Description: Two approximations to convective transport have been implemented in an offline chemistry transport model (CTM) to explore the impact on calculated atmospheric CO2 distributions. GlobalCO2 in the year 2000 is simulated using theCTM driven by assimilated meteorological fields from the NASA s Goddard Earth Observation System Data Assimilation System, Version 4 (GEOS-4). The model simulates atmospheric CO2 by adopting the same CO2 emission inventory and dynamical modules as described in Kawa et al. (convective transport scheme denoted as Conv1). Conv1 approximates the convective transport by using the bulk convective mass fluxes to redistribute trace gases. The alternate approximation, Conv2, partitions fluxes into updraft and downdraft, as well as into entrainment and detrainment, and has potential to yield a more realistic simulation of vertical redistribution through deep convection. Replacing Conv1 by Conv2 results in an overestimate of CO2 over biospheric sink regions. The largest discrepancies result in a CO2 difference of about 7.8 ppm in the July NH boreal forest, which is about 30% of the CO2 seasonality for that area. These differences are compared to those produced by emission scenario variations constrained by the framework of Intergovernmental Panel on Climate Change (IPCC) to account for possible land use change and residual terrestrial CO2 sink. It is shown that the overestimated CO2 driven by Conv2 can be offset by introducing these supplemental emissions.
    Keywords: Meteorology and Climatology
    Type: Tellus: Series B Chemical and Physical Meteorology; Volume 58; Issue 5; 463
    Format: text
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  • 8
    Publication Date: 2017-10-17
    Description: Atmospheric black carbon (BC) absorbs solar radiation, and exacerbates global warming through exerting positive radiative forcing (RF). However, the contribution of BC to ongoing changes in global climate is under debate. Anthropogenic BC emissions, and 5 the resulting distribution of BC concentration, are highly uncertain. In particular, long range transport and processes affecting BC atmospheric lifetime are poorly understood. Here we discuss whether recent assessments may have overestimated present day BC radiative forcing in remote regions. We compare vertical profiles of BC concentration from four recent aircraft measurement campaigns to simulations by 13 aerosol 10 models participating in the AeroCom Phase II intercomparision. An atmospheric lifetime of BC of less than 5 days is shown to be essential for reproducing observations in remote ocean regions, in line with other recent studies. Adjusting model results to measurements in remote regions, and at high altitudes, leads to a 25% reduction in AeroCom Phase II median direct BC forcing, from fossil fuel and biofuel burning, over 15 the industrial era. The sensitivity of modeled forcing to BC vertical profile and lifetime highlights an urgent need for further flight campaigns, close to sources and in remote regions, to provide improved quantification of BC effects for use in climate policy.
    Repository Name: EPIC Alfred Wegener Institut
    Type: Article , NonPeerReviewed
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  • 9
    Publication Date: 2013-08-31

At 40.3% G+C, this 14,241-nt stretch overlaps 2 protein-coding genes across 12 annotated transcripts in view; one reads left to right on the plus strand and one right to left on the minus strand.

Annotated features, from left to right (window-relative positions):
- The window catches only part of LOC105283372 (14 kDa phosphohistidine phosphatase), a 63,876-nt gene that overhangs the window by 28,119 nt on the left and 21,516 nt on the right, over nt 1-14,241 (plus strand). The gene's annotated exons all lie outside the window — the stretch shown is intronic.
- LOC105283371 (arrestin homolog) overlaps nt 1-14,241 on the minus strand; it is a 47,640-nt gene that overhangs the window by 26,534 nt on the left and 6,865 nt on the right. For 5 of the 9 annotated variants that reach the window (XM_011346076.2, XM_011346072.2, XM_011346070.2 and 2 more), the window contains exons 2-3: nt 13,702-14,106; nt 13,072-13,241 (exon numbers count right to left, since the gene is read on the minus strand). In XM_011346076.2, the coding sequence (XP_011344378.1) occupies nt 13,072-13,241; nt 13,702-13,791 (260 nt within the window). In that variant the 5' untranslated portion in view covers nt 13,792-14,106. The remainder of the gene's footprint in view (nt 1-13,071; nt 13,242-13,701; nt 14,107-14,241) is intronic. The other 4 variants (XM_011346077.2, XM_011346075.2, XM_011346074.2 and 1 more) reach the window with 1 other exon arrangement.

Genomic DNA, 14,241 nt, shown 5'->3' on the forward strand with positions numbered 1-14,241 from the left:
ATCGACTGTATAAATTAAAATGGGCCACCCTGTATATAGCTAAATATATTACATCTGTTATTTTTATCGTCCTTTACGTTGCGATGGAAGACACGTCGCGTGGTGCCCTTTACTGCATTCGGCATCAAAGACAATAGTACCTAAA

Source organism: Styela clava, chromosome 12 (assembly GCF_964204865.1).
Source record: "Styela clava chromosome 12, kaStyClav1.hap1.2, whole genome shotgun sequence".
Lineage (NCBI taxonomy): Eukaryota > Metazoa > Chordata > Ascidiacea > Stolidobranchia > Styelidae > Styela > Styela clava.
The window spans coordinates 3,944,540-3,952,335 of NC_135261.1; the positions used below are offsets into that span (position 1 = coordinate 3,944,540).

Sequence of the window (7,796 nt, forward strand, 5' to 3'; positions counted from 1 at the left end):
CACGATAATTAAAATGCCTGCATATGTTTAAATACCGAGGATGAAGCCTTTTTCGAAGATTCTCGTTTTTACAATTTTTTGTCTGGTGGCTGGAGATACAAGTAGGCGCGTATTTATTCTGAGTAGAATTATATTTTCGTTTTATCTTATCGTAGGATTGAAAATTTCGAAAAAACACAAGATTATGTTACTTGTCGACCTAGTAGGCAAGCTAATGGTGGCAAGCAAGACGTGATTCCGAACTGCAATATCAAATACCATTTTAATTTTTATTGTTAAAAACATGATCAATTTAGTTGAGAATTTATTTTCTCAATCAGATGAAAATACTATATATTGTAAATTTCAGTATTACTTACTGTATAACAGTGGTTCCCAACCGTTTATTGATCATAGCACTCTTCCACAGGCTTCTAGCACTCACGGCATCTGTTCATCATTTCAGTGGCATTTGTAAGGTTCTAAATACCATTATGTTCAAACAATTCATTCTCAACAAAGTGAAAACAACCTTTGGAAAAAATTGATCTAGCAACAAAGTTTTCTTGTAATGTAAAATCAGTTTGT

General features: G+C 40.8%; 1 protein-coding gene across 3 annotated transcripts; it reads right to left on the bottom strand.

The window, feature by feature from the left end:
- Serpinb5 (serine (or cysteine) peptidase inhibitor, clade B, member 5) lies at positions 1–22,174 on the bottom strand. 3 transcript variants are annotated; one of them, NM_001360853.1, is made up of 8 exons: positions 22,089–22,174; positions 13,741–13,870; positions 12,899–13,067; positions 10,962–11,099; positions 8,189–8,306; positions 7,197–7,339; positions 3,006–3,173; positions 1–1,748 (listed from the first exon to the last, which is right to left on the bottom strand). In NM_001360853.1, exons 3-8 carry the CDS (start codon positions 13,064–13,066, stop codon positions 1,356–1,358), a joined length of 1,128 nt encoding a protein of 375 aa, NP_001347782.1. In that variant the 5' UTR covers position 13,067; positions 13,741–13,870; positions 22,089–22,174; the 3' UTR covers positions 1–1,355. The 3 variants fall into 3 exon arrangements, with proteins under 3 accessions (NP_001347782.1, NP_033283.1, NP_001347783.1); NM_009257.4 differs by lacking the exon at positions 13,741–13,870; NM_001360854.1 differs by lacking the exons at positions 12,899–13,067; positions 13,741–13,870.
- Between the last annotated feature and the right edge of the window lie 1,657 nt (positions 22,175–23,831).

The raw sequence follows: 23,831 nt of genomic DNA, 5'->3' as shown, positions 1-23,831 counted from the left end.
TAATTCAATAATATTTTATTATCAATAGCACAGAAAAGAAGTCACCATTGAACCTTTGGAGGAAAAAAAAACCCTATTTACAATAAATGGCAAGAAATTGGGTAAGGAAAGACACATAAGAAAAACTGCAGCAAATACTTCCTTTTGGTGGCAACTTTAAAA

Description: A computer program for the estimation of orbit and geodetic parameters is presented. The areas in which the program is operational are defined. The specific uses of the program are given as: (1) determination of definitive orbits, (2) tracking instrument calibration, (3) satellite operational predictions, and (4) geodetic parameter estimation. The relationship between the various elements in the solution of the orbit and geodetic parameter estimation problem is analyzed. The solution of the problems corresponds to the orbit generation mode in the first case and to the data reduction mode in the second case.
    Keywords: EARTH RESOURCES AND REMOTE SENSING
    Type: NASA-CR-139149
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  • 10
    Publication Date: 2018-05-07
    Description: Author Posting. © American Meteorological Society, 2012. This article is posted here by permission of American Meteorological Society for personal use, not for redistribution. The definitive version was published in Bulletin of the American Meteorological Society 93 (2012): 1547–1566, doi:10.1175/BAMS-D-11-00201.1.
    Description: The Geostationary Coastal and Air Pollution Events (GEO-CAPE) mission was recommended by the National Research Council's (NRC's) Earth Science Decadal Survey to measure tropospheric trace gases and aerosols and coastal ocean phytoplankton, water quality, and biogeochemistry from geostationary orbit, providing continuous observations within the field of view. To fulfill the mandate and address the challenge put forth by the NRC, two GEO-CAPE Science Working Groups (SWGs), representing the atmospheric composition and ocean color disciplines, have developed realistic science objectives using input drawn from several community workshops. The GEO-CAPE mission will take advantage of this revolutionary advance in temporal frequency for both of these disciplines. Multiple observations per day are required to explore the physical, chemical, and dynamical processes that determine tropospheric composition and air quality over spatial scales ranging from urban to continental, and over temporal scales ranging from diurnal to seasonal. Likewise, high-frequency satellite observations are critical to studying and quantifying biological, chemical, and physical processes within the coastal ocean. These observations are to be achieved from a vantage point near 95°–100°W, providing a complete view of North America as well as the adjacent oceans. The SWGs have also endorsed the concept of phased implementation using commercial satellites to reduce mission risk and cost. GEO-CAPE will join the global constellation of geostationary atmospheric chemistry and coastal ocean color sensors planned to be in orbit in the 2020 time frame.
    Description: Funding for GEO-CAPE definition activities is provided by the Earth Science Division of the National Aeronautics and Space Administration.
    Description: 2013-04-01
    Repository Name: Woods Hole Open Access Server
    Type: Article